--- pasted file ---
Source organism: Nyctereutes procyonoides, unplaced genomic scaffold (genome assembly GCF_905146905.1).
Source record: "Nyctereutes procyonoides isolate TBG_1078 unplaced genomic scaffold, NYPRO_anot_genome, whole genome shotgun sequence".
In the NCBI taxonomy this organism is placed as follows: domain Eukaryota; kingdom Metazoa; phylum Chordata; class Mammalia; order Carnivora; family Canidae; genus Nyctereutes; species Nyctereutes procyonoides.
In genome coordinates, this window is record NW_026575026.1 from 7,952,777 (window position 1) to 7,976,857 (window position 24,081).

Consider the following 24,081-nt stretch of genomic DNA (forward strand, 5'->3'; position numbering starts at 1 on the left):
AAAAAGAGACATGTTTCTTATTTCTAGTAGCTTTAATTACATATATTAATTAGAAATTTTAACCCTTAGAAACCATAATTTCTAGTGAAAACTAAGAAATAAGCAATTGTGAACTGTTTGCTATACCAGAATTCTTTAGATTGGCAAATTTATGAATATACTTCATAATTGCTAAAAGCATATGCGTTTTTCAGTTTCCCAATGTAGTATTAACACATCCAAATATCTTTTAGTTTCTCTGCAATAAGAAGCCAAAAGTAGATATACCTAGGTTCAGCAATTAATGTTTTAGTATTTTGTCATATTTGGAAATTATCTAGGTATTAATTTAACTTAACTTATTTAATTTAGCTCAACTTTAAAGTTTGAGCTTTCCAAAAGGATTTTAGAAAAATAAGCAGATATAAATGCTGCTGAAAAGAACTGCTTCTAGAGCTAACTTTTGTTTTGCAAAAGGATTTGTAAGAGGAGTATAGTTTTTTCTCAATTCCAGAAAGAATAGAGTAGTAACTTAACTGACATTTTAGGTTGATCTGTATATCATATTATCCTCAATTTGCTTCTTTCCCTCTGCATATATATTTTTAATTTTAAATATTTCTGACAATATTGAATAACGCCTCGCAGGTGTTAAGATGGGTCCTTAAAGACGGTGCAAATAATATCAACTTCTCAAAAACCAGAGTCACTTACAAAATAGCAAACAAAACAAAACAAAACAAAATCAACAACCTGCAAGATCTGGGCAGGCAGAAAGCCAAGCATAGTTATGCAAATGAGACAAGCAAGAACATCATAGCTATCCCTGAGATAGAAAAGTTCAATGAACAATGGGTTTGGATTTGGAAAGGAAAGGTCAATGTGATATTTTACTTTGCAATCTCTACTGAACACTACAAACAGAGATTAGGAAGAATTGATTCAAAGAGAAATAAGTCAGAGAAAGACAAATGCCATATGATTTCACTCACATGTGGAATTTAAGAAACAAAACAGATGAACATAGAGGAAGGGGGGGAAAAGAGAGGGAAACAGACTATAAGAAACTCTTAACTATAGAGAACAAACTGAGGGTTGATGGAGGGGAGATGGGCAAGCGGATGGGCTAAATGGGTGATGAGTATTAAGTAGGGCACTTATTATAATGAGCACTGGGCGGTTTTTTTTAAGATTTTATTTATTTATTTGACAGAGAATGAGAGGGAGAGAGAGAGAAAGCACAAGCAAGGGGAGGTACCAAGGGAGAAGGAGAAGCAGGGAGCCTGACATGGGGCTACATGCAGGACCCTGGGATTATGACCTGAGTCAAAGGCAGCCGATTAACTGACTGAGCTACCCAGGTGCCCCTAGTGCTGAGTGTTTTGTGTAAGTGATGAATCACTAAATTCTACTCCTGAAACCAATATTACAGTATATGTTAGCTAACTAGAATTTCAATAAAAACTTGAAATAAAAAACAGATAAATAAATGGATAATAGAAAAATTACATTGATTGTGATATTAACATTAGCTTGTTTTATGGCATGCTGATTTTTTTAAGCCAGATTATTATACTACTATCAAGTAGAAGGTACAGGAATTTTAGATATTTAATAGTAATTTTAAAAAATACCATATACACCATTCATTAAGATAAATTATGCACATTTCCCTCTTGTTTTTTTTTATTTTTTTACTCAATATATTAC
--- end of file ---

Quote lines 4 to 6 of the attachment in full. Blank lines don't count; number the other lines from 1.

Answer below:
In genome coordinates, this window is record NW_026575026.1 from 7,952,777 (window position 1) to 7,976,857 (window position 24,081).

Consider the following 24,081-nt stretch of genomic DNA (forward strand, 5'->3'; position numbering starts at 1 on the left):
AAAAAGAGACATGTTTCTTATTTCTAGTAGCTTTAATTACATATATTAATTAGAAATTTTAACCCTTAGAAACCATAATTTCTAGTGAAAACTAAGAAATAAGCAATTGTGAACTGTTTGCTATACCAGAATTCTTTAGATTGGCAAATTTATGAATATACTTCATAATTGCTAAAAGCATATGCGTTTTTCAGTTTCCCAATGTAGTATTAACACATCCAAATATCTTTTAGTTTCTCTGCAATAAGAAGCCAAAAGTAGATATACCTAGGTTCAGCAATTAATGTTTTAGTATTTTGTCATATTTGGAAATTATCTAGGTATTAATTTAACTTAACTTATTTAATTTAGCTCAACTTTAAAGTTTGAGCTTTCCAAAAGGATTTTAGAAAAATAAGCAGATATAAATGCTGCTGAAAAGAACTGCTTCTAGAGCTAACTTTTGTTTTGCAAAAGGATTTGTAAGAGGAGTATAGTTTTTTCTCAATTCCAGAAAGAATAGAGTAGTAACTTAACTGACATTTTAGGTTGATCTGTATATCATATTATCCTCAATTTGCTTCTTTCCCTCTGCATATATATTTTTAATTTTAAATATTTCTGACAATATTGAATAACGCCTCGCAGGTGTTAAGATGGGTCCTTAAAGACGGTGCAAATAATATCAACTTCTCAAAAACCAGAGTCACTTACAAAATAGCAAACAAAACAAAACAAAACAAAATCAACAACCTGCAAGATCTGGGCAGGCAGAAAGCCAAGCATAGTTATGCAAATGAGACAAGCAAGAACATCATAGCTATCCCTGAGATAGAAAAGTTCAATGAACAATGGGTTTGGATTTGGAAAGGAAAGGTCAATGTGATATTTTACTTTGCAATCTCTACTGAACACTACAAACAGAGATTAGGAAGAATTGATTCAAAGAGAAATAAGTCAGAGAAAGACAAATGCCATATGATTTCACTCACATGTGGAATTTAAGAAACAAAACAGATGAACATAGAGGAAGGGGGGGAAAAGAGAGGGAAACAGACTATAAGAAACTCTTAACTATAGAGAACAAACTGAGGGTTGATGGAGGGGAGATGGGCAAGCGGATGGGCTAAATGGGTGATGAGTATTAAGTAGGGCACTTATTATAATGAGCACTGGGCGGTTTTTTTTAAGATTTTATTTATTTATTTGACAGAGAATGAGAGGGAGAGAGAGAGAAAGCACAAGCAAGGGGAGGTACCAAGGGAGAAGGAGAAGCAGGGAGCCTGACATGGGGCTACATGCAGGACCCTGGGATTATGACCTGAGTCAAAGGCAGCCGATTAACTGACTGAGCTACCCAGGTGCCCCTAGTGCTGAGTGTTTTGTGTAAGTGATGAATCACTAAATTCTACTCCTGAAACCAATATTACAGTATATGTTAGCTAACTAGAATTTCAATAAAAACTTGAAATAAAAAACAGATAAATAAATGGATAATAGAAAAATTACATTGATTGTGATATTAACATTAGCTTGTTTTATGGCATGCTGATTTTTTTAAGCCAGATTATTATACTACTATCAAGTAGAAGGTACAGGAATTTTAGATATTTAATAGTAATTTTAAAAAATACCATATACACCATTCATTAAGATAAATTATGCACATTTCCCTCTTGTTTTTTTTTATTTTTTTACTCAATATATTAC